“I can tell you that Sam Kivuitu wanted to resign,” he continues, with a twinge of remorse in his voice. He is good friends with “Sam” and seems genuinely disturbed by what happened to him. “It was Raila who convinced him not to resign… So his integrity was not in question at all. But when you have brought in so many people—to do what? What were those new commissioners doing there at that time?”
“If you look at our system, what happened there is almost impossible," Afari-Gyan concludes.
“We as a body, as an institution, have been very jealous of our independence,”he says, explaining that Ghana’s electoral commissioners are appointed for life. Ghana’s EC is funded directly from the Consolidated Fund, not Parliament. Its mandates and procedures are clearly defined by the constitution. “And that is very important,” he concludes. “Nobody can tell us what to do.”
Ghana’s EC has enjoyed increasingly faithful public support for its effort to live up to this mandate over the past two decades, but this year something was different.
Speaking in Accra early last month, board members of Ghana’s Center for Democratic Development (CDD) attempted to explain how the Kenyan experience was affecting faith in Ghana’s electoral institutions.
Questions had been raised by the opposition about the independence of the judiciary, the board said. If something were to happen during the election, NDC officials wanted to know how it would be resolved. This anxiety had been heightened by what one member termed the electoral commission’s “clumsiness in trying to find a balance between complacency and paranoia after the Kenyan incident.”
|Raila and Kibaki|
For Ghanaians, the “Kenyan incident” was most poignant in its suggestion that a system formerly thought to be on the right track could easily be brought down by the indiscretions of a few men.
Comparisons often made between Ghana and Kenya have rested on an unnerving recollection of the hope that emerged in Kenya following its successful December 2002 election. The Daily Nation wrote in January 2003, “Africa is a continent where elections have become synonymous with violence and bloodshed. However, Kenyans have in their landmark political transition, stood out as a beacon of democratic principle and proved cynics and other prophets of doom wrong.”
With the 2005 constitutional referendum, the ECK enjoyed a deepening public respect for having presided over two successful polls in a row. And then it all came crashing down.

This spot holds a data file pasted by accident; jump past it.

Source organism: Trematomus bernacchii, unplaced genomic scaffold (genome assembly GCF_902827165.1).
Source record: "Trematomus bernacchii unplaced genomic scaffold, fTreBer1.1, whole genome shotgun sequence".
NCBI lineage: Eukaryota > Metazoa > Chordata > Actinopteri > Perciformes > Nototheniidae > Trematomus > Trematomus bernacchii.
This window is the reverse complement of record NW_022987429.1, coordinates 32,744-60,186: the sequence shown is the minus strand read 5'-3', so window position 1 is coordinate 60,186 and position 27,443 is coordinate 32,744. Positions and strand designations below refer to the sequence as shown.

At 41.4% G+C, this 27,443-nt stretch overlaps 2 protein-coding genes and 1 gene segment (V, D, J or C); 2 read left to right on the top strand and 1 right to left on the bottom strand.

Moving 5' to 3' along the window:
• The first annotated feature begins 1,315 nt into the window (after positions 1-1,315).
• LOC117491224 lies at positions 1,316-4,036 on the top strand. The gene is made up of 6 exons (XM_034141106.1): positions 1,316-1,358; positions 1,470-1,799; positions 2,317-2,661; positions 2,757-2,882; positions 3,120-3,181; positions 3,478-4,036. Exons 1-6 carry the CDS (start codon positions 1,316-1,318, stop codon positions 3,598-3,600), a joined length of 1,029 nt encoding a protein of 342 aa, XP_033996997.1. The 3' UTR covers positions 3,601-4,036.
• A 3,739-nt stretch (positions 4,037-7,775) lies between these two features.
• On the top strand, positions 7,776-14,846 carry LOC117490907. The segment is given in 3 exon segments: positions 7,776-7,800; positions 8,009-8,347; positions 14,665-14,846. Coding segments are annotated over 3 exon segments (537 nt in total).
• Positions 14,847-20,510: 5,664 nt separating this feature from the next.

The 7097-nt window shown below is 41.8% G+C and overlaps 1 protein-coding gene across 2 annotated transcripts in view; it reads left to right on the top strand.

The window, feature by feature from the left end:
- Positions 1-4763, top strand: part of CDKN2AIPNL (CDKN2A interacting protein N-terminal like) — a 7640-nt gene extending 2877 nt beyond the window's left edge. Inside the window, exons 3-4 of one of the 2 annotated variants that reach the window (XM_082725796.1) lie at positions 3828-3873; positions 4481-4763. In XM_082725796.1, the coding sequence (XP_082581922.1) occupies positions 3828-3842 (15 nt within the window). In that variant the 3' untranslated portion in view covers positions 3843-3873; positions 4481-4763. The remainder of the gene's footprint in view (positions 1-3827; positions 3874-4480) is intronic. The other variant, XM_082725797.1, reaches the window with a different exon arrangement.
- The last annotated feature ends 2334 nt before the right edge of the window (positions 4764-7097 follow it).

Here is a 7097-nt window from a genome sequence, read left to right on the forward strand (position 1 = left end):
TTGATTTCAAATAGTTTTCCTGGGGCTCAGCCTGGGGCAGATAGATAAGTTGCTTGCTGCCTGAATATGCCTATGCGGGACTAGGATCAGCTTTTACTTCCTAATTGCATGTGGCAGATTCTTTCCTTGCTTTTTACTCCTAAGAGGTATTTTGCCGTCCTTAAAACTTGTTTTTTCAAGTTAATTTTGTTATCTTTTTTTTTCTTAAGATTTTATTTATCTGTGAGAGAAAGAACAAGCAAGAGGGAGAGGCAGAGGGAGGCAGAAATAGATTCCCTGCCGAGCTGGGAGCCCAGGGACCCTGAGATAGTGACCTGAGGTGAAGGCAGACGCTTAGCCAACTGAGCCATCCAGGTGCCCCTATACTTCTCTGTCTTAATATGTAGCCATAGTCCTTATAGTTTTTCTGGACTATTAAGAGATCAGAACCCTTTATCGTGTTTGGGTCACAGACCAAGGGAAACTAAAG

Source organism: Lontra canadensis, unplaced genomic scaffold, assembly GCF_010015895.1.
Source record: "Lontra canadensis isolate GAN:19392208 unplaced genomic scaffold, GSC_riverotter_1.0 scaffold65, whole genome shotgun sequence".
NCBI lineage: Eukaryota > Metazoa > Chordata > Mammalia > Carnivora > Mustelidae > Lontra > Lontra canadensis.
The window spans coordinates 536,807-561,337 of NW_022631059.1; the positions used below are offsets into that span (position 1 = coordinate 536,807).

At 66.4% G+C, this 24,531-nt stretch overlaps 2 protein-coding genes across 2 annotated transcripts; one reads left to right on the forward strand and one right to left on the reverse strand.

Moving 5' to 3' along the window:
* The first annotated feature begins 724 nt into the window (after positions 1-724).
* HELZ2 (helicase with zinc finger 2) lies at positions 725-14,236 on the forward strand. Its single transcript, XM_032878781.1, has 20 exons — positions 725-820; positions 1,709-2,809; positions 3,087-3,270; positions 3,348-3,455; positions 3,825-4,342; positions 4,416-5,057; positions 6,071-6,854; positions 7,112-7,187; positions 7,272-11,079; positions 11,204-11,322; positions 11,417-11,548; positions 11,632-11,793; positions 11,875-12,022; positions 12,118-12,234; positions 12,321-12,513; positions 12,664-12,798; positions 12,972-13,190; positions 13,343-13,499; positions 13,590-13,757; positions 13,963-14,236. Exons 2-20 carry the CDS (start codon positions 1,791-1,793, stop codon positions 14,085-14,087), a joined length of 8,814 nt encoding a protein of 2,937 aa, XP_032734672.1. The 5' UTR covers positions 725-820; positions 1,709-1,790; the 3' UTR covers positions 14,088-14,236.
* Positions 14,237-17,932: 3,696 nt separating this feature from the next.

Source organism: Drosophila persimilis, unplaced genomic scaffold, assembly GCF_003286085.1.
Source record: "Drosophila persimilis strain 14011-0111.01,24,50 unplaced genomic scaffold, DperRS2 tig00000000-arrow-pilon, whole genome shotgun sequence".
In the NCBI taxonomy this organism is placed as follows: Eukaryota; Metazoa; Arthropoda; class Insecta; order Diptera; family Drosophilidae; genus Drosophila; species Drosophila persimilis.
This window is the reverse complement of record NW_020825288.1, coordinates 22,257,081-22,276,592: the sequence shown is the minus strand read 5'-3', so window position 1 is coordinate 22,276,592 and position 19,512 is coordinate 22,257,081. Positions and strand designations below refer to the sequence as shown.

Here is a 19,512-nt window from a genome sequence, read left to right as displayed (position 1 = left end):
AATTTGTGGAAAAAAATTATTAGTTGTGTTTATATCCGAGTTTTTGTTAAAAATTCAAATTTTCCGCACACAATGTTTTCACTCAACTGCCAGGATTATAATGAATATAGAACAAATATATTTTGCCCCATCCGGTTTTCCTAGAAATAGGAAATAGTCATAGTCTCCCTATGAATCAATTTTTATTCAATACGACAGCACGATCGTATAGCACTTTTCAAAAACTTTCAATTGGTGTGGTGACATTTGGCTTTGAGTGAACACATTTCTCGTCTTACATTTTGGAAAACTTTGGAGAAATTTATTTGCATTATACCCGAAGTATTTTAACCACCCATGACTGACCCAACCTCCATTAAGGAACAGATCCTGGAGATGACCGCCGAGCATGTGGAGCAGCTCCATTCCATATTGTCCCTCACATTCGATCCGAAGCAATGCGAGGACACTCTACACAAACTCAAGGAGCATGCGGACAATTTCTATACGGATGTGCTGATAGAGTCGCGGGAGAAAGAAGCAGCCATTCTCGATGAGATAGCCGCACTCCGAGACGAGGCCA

Ghana had already achieved five successful elections by 2008, but in the weeks leading up to the first December 7 polls the EC faced its harshest criticism in years. Afari-Gyan and his team were prodded with questions and accusations by an edgy opposition and an anxious public hoping to avoid the disastrous political path followed by their Kenyan neighbors.
Despite this anxiety, Afari-Gyan remained calm and confident. Throughout the grueling electoral process he professed in action and speech the full faith of a man who does not doubt the ability of a system he helped reform and entrench to deliver a trouble-free poll, which is just what it did.
In the aftermath, many have pointed beyond the system to the chairman himself as the reason for Ghana’s success, others to the tenacity of a nation committed to its own democracy. Emmanuel Gyimah-Boadi, executive director of Ghana’s CDD maintains it is a collective resolve that has allowed his country to escape a dark fate: “We’ve had military coups upon military coups,” he said during an interview in early December. “We’ve had short lived democratic experiments. Coming into this republic, there was a sense of determination on the part of the Ghanaian public and Ghanaian politicians that we would make this work.”
It is exactly this communal sense of democratic willpower that the Kriegler Report accuses the Kenyan body politic of lacking: “Whereas Kenyans and their leaders were content to go through the motions of a democratic election, they knew in their heart of hearts that they did not care to guard this democracy,” the report charges and continues: “Was this happening because there is no legal framework in place to govern such conduct? Of course not… Public opinion cheered the impunity on so long as it seemed to benefit the side they supported.”
Which begs the question, as Kenya considers now how best to rebuild: does the country need a better system, a more committed public or simply some responsible, visionary leadership?
In line with its sometimes schizophrenic conclusions, the Kriegler Report notes that while Kenya’s inadequate electoral framework was largely to blame, there were many sound laws in place by 2007 that the ECK chose not to follow.
A man once hailed for his staunch independence from political powers, Samuel Kivuitu has parlayed that obstinacy into a relentless refusal to recognize any wrongdoing. In his eyes, it is the system that has failed, the politicians who incited violence, the public who went along with all of it.
In Ghana, since the successful completion of the runoff, national confidence has returned in force; for some it never faded. For Dr Kwadwo Afari-Gyan, it is a time for reflection. Amidst his mantra of systemic integrity he also values personal responsibility and democratic duty:
“What does an election stand for?” he asks and answers: “An electoral year is the time to give the people at large an opportunity to make choices and this opportunity comes once in so many years. So it is important that you accept the responsibility to preserve those choices. If you do anything else, you’re interfering with the will of the people. That’s why it is important to get it right. And it’s not easy, given the number of people that are involved in an election. That’s why it’s important to build integrity into the system itself.”
Rachel is a freelance journalist living in East Africa. She holds an MSc in Global Politics from the London School of Economics